Workers can sue firms over retaliation, Supreme Court rules
In two rulings Tuesday, the justices took an expansive view of civil rights law.
American workers who complain about race or age discrimination on the job can sue their bosses for any subsequent retaliation.Skip to next paragraph
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In two decisions announced on Tuesday, the US Supreme Court embraced an expansive view of certain civil rights laws that do not explicitly outlaw acts of retaliation.
Nonetheless, the majority justices said the overall purpose of the laws suggests an intent by Congress to prevent discrimination – including retaliation aimed at punishing those who file age- or race-discrimination complaints.
At issue in both cases was whether Congress had created a cause of action in the law to permit retaliation lawsuits.
While some laws, such as Title VII of the Civil Rights Act of 1964, ban retaliation in response to any discrimination complaint, other important civil rights laws make no mention of retaliation.
The majority justices ruled that employees can claim legal protections against retaliation even if the law does not specifically bar acts of retaliation.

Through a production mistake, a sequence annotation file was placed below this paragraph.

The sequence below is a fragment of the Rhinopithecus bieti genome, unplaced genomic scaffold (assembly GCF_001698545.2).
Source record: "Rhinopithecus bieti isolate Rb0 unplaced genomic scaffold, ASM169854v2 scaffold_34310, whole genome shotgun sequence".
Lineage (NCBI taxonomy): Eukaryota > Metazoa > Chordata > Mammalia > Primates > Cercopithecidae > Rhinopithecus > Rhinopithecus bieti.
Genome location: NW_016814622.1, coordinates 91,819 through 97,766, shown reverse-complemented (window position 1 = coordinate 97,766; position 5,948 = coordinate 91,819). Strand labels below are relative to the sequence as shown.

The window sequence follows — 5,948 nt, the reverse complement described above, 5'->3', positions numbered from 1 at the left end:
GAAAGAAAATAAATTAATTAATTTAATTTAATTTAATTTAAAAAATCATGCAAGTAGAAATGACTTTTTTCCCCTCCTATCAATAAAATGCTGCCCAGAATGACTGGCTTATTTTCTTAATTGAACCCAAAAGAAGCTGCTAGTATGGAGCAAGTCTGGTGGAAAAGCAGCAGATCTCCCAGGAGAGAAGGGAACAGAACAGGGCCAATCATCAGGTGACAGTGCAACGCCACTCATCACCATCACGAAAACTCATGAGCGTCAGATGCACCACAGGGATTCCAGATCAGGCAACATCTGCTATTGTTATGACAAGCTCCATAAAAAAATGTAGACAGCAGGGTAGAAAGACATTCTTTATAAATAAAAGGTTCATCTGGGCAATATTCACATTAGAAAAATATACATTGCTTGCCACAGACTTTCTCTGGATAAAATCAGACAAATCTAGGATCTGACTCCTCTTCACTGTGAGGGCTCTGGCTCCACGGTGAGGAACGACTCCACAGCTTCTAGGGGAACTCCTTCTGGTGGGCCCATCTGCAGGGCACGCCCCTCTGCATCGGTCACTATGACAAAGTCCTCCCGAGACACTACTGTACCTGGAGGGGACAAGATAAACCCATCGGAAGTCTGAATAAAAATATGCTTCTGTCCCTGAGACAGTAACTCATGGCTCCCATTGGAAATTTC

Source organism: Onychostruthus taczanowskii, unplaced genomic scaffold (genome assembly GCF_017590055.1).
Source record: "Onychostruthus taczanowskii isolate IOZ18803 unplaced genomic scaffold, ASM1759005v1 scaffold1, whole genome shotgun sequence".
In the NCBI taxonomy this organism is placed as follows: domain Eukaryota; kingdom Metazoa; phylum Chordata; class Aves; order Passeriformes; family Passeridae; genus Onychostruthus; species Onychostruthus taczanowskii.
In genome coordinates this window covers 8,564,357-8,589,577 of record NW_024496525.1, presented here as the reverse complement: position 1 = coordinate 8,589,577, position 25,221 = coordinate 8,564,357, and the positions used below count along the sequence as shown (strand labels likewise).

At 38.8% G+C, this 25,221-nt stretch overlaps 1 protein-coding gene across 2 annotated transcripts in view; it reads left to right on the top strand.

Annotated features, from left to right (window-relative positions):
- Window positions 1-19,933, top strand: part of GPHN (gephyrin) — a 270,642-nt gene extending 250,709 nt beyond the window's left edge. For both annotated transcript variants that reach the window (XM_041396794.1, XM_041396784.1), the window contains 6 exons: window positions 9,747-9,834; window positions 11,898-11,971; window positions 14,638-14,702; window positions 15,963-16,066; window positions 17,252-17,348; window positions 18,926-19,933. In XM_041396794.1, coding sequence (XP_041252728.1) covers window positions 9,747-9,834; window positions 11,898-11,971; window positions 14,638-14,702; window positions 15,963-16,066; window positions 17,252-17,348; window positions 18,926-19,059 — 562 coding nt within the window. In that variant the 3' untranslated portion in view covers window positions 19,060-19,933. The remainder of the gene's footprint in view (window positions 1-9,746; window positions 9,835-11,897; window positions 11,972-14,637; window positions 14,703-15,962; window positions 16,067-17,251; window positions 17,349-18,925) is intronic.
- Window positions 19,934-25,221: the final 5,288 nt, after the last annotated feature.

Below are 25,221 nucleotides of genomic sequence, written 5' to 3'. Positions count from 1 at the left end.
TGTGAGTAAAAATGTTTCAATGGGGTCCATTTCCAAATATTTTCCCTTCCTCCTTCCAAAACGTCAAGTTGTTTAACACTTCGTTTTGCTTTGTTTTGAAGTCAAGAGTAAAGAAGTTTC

Writing for the majority in one of the cases, Justice Stephen Breyer cited two prior decisions of the high court in 1969 and 2005 as supporting an expansive view of such laws. "We believe it is too late in the day in effect to overturn the holding in that  case," Justice Breyer writes for the seven-justice majority in CBOCS West, Inc. v. Humphries.
In a dissent, Justices Clarence Thomas and Antonin Scalia said if Congress intended for a law to cover retaliation it would have said so in the statute. "The court does not even purport to identify any basis in the statutory text for the 'well-embedded interpretation [of the law]' it adopts for the first time today," Justice Thomas writes. Unlike the court, he said he found the statute's text conclusive.
Court declines to take more restricted approach
Both decisions are important because they affirm a trend at the high court embracing an expansive reading of civil rights laws. Some analysts had suggested that the court might adopt a more restrictive approach to such laws – making it harder for victims of discrimination to sue – after the 2006 retirement of Sandra Day O'Connor and the arrival on the court of her replacement, Justice Samuel Alito.
But that question was answered with today's decision. Justice Alito voted with the majority in both cases and authored the majority opinion in the second case, Gomez-Perez v. Potter.